Over the years, the easement fell into disuse. In May 2013, the defendants hired landscapers to clear the walkway of overgrown vegetation and other obstructions to render the easement traversable. The plaintiffs thereafter commenced this action against the defendants on June 13, 2013. They added the remaining parties as defendants in two subsequent amended complaints to enjoin the defendants from clearing the rest of the easement area. The second amended complaint asserted five causes of action, including a cause of action to permanently enjoin the defendants from clearing trees from the walkway. The defendants answered and asserted a counterclaim for a judgment declaring, among other things, their right to clear the walkway pursuant to the express easement.
By notice of motion dated November 17, 2015, the defendants moved, inter alia, for summary judgment dismissing the cause of action for injunctive relief, and the plaintiffs cross-moved, among other things, for summary judgment on the same cause of action by notice dated January 7, 2016. The issue at the heart of the parties' arguments was whether the easement was void at its inception under the “stranger to the deed” rule. By order dated November 2, 2016, the Supreme Court, inter alia, denied that branch of the defendants' motion and granted that branch of the plaintiffs' cross motion upon concluding that the easement was void under the stranger to the deed rule. The court thereafter entered a judgment dated December 5, 2016, upon the order dated November 2, 2016, enjoining the defendants from clearing, removing, or destroying trees from, or removing the tree canopy, over the walkway. The defendants filed a notice of appeal from the judgment. During the pendency of this appeal, Fradin died, and Tarmy, as the executor of his estate, was substituted for him. We reverse.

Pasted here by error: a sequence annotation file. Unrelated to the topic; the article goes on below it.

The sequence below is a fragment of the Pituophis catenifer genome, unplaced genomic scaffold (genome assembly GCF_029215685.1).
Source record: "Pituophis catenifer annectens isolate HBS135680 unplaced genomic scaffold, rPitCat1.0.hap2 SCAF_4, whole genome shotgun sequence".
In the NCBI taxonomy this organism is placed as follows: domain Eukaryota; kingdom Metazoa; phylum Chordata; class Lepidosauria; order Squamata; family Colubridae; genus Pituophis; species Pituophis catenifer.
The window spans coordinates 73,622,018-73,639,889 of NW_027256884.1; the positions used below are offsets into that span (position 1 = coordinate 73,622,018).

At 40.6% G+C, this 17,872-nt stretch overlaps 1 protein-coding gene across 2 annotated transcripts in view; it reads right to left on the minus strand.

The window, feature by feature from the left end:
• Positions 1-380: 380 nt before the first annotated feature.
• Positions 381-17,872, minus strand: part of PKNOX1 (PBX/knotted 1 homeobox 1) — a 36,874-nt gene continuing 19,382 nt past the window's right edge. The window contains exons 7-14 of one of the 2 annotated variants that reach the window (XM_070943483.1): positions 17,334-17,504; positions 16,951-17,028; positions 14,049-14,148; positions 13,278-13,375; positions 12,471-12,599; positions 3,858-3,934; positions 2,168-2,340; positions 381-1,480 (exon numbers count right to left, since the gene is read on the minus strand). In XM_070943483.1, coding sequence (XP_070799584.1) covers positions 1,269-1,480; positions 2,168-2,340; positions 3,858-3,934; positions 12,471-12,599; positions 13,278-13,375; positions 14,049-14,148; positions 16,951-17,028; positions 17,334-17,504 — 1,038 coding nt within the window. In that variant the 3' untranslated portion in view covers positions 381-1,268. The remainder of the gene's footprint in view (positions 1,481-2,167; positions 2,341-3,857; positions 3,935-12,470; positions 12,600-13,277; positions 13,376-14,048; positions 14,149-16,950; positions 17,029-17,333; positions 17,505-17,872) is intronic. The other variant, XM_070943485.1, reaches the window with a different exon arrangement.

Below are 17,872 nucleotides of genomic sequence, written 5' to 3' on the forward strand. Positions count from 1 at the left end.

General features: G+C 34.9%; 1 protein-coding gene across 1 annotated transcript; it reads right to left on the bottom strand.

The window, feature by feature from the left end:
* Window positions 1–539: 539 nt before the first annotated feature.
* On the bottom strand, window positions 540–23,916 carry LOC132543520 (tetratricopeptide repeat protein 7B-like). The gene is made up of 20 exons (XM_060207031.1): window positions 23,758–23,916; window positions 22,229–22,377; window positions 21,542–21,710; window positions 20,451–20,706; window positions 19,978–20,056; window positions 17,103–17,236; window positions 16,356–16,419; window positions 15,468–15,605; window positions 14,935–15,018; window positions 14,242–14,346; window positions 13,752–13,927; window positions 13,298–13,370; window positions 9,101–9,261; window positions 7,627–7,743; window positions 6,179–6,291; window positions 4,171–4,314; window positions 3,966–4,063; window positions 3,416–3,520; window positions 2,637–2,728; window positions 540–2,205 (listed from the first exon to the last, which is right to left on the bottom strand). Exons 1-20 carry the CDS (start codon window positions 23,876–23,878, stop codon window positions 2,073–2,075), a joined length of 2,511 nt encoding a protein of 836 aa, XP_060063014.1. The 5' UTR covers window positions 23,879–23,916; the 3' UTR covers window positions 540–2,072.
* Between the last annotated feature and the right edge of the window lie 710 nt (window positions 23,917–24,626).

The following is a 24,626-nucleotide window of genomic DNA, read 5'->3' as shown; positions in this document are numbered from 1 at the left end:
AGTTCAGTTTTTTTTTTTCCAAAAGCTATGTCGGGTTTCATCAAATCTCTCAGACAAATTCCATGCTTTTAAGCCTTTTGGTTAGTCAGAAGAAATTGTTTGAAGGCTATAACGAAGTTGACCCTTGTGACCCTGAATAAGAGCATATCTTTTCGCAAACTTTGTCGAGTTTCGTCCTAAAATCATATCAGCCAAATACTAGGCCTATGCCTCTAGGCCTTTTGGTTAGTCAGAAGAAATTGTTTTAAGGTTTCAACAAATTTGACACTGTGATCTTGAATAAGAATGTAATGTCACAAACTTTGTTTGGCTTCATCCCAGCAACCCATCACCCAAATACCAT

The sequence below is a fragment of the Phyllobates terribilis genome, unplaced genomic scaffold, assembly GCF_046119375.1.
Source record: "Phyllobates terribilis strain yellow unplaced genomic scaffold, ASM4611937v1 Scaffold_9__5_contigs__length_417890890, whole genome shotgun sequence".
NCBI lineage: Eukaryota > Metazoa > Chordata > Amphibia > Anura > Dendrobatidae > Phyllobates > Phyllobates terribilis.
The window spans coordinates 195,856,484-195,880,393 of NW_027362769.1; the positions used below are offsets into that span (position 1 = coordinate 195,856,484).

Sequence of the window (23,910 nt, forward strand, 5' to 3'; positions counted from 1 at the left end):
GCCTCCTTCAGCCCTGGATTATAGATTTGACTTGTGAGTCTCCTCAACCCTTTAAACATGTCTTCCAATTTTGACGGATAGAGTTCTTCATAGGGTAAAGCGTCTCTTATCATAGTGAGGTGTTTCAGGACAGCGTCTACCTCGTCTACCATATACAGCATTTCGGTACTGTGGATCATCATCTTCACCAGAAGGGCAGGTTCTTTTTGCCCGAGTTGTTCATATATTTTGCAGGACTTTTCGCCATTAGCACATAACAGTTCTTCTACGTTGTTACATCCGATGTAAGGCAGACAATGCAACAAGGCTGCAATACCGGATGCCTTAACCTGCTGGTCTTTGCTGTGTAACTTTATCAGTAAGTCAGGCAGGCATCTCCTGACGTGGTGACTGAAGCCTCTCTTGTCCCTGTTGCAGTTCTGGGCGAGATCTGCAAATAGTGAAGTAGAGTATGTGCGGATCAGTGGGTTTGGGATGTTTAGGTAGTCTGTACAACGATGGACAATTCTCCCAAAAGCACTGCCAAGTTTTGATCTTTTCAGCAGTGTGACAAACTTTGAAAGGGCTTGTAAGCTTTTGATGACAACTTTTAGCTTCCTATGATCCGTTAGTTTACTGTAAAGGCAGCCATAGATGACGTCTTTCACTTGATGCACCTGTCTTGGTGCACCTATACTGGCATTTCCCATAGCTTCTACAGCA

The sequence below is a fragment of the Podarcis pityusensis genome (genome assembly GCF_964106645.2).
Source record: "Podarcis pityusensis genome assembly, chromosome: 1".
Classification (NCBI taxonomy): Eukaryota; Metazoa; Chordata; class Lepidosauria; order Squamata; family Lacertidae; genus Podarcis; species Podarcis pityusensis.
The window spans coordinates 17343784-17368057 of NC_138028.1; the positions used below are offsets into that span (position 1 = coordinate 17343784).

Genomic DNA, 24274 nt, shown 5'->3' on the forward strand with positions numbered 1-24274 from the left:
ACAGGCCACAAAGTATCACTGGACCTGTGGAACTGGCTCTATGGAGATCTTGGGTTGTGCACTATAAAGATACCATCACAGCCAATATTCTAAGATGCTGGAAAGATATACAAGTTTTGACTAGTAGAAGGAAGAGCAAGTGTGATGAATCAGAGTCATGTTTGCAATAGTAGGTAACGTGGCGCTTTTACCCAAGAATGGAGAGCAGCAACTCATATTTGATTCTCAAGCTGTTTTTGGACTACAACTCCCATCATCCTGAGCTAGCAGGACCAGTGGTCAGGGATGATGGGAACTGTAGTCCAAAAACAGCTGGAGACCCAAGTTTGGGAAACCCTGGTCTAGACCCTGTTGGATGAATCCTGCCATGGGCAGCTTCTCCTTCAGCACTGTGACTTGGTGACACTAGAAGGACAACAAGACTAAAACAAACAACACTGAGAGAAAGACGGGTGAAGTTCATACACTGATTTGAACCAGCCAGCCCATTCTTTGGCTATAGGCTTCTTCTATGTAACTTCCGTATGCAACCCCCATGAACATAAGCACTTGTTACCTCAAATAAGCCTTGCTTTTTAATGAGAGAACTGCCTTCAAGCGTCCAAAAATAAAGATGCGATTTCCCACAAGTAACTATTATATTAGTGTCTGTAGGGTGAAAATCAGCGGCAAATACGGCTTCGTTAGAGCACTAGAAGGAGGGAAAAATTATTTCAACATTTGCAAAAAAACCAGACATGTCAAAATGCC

“ ‘The construction of deeds is a matter of law’ ” (Hartmann v. Harris, 136 A.D.3d 977, 978, 25 N.Y.S.3d 661, quoting Blangiardo v. Horstmann, 32 A.D.3d 876, 879, 822 N.Y.S.2d 545; see Real Property Law § 240). A corrective deed is valid and enforceable so long as it is delivered to and accepted by the grantee (see Real Property Law § 244; 43A N.Y. Jur 2d Deeds § 188). Acceptance of the correction deed “is an admission that title to the property granted is in the grantor” (People v. Tompkins–Kiel Marble Co., 269 N.Y. 77, 82, 199 N.E. 10) but it also “terminate[s] any fee title which the grantee may have had under the first deed” (id. at 84, 199 N.E. 10). “[W]here a grantee obtains a deed of correction, placing limits to the grant which had previously been omitted, the last description is conclusive” (id. at 82, 199 N.E. 10; see Episcopal Diocese of Long Is. v. St. Matthias Nondenominational Ministries, Inc., 157 A.D.3d 769, 770, 69 N.Y.S.3d 664).
Here, although the 1972 deed does not use the phrase “correction deed” or similar phrases, and it does not reference the 1971 deed or the prior conveyance, the 1972 deed is a deed of correction that superseded the 1971 deed (see Episcopal Diocese of Long Is. v. St. Matthias Nondenominational Ministries, Inc., 157 A.D.3d at 770, 69 N.Y.S.3d 664). While the 1971 deed from Runnels to Peconic conveyed Lot 6 subject to unspecified “Declarations, Covenants and Restrictions of record,” the deed was ambiguous as the meaning of that phrase is not immediately discernable from the four corners of the deed. The deed expressly identifies Lot 6 by reference to a map identifying an easement in favor of the Town of Southampton located in the same area as the subject easement such that might have been mistaken on the map for the subject easement. Less than three months after the 1971 deed to Peconic, Runnels conveyed the other servient lot, Lot 7, by a deed in which he also recited the easement for use by the owners of the dominant Lots 1, 2, 3, and 4.